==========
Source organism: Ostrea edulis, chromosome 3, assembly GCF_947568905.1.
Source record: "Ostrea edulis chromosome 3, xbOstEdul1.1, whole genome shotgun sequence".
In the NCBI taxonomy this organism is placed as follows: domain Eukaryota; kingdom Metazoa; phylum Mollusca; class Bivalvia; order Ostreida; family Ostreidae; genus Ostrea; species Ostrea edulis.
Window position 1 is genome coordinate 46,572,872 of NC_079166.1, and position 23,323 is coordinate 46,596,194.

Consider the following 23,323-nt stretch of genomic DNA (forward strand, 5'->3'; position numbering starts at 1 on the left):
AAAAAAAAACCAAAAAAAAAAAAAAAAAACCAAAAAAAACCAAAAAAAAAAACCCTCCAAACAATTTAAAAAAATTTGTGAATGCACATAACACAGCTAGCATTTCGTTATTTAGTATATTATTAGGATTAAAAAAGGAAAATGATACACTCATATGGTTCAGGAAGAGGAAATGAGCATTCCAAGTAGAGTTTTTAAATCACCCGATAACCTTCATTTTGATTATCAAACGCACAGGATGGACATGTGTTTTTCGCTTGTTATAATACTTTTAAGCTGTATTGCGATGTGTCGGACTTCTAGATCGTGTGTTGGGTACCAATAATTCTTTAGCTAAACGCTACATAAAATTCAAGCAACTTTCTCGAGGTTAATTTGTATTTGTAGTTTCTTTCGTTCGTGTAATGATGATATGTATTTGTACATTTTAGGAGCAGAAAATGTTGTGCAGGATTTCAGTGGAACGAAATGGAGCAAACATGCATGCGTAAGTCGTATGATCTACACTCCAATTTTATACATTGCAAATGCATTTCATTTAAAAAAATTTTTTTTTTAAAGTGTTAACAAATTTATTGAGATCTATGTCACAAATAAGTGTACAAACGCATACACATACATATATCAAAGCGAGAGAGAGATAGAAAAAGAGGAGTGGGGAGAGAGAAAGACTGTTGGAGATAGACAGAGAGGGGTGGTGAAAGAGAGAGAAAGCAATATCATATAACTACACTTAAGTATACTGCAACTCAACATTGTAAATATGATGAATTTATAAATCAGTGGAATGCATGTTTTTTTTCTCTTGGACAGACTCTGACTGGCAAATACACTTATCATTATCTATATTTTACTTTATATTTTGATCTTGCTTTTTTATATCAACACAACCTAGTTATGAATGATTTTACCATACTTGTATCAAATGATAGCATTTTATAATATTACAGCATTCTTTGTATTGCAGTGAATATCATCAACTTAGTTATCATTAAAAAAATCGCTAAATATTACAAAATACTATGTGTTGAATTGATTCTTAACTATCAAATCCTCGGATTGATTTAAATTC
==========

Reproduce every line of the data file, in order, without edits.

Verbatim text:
Source organism: Ostrea edulis, chromosome 3, assembly GCF_947568905.1.
Source record: "Ostrea edulis chromosome 3, xbOstEdul1.1, whole genome shotgun sequence".
In the NCBI taxonomy this organism is placed as follows: domain Eukaryota; kingdom Metazoa; phylum Mollusca; class Bivalvia; order Ostreida; family Ostreidae; genus Ostrea; species Ostrea edulis.
Window position 1 is genome coordinate 46,572,872 of NC_079166.1, and position 23,323 is coordinate 46,596,194.

Consider the following 23,323-nt stretch of genomic DNA (forward strand, 5'->3'; position numbering starts at 1 on the left):
AAAAAAAAACCAAAAAAAAAAAAAAAAAACCAAAAAAAACCAAAAAAAAAAACCCTCCAAACAATTTAAAAAAATTTGTGAATGCACATAACACAGCTAGCATTTCGTTATTTAGTATATTATTAGGATTAAAAAAGGAAAATGATACACTCATATGGTTCAGGAAGAGGAAATGAGCATTCCAAGTAGAGTTTTTAAATCACCCGATAACCTTCATTTTGATTATCAAACGCACAGGATGGACATGTGTTTTTCGCTTGTTATAATACTTTTAAGCTGTATTGCGATGTGTCGGACTTCTAGATCGTGTGTTGGGTACCAATAATTCTTTAGCTAAACGCTACATAAAATTCAAGCAACTTTCTCGAGGTTAATTTGTATTTGTAGTTTCTTTCGTTCGTGTAATGATGATATGTATTTGTACATTTTAGGAGCAGAAAATGTTGTGCAGGATTTCAGTGGAACGAAATGGAGCAAACATGCATGCGTAAGTCGTATGATCTACACTCCAATTTTATACATTGCAAATGCATTTCATTTAAAAAAATTTTTTTTTTAAAGTGTTAACAAATTTATTGAGATCTATGTCACAAATAAGTGTACAAACGCATACACATACATATATCAAAGCGAGAGAGAGATAGAAAAAGAGGAGTGGGGAGAGAGAAAGACTGTTGGAGATAGACAGAGAGGGGTGGTGAAAGAGAGAGAAAGCAATATCATATAACTACACTTAAGTATACTGCAACTCAACATTGTAAATATGATGAATTTATAAATCAGTGGAATGCATGTTTTTTTTCTCTTGGACAGACTCTGACTGGCAAATACACTTATCATTATCTATATTTTACTTTATATTTTGATCTTGCTTTTTTATATCAACACAACCTAGTTATGAATGATTTTACCATACTTGTATCAAATGATAGCATTTTATAATATTACAGCATTCTTTGTATTGCAGTGAATATCATCAACTTAGTTATCATTAAAAAAATCGCTAAATATTACAAAATACTATGTGTTGAATTGATTCTTAACTATCAAATCCTCGGATTGATTTAAATTC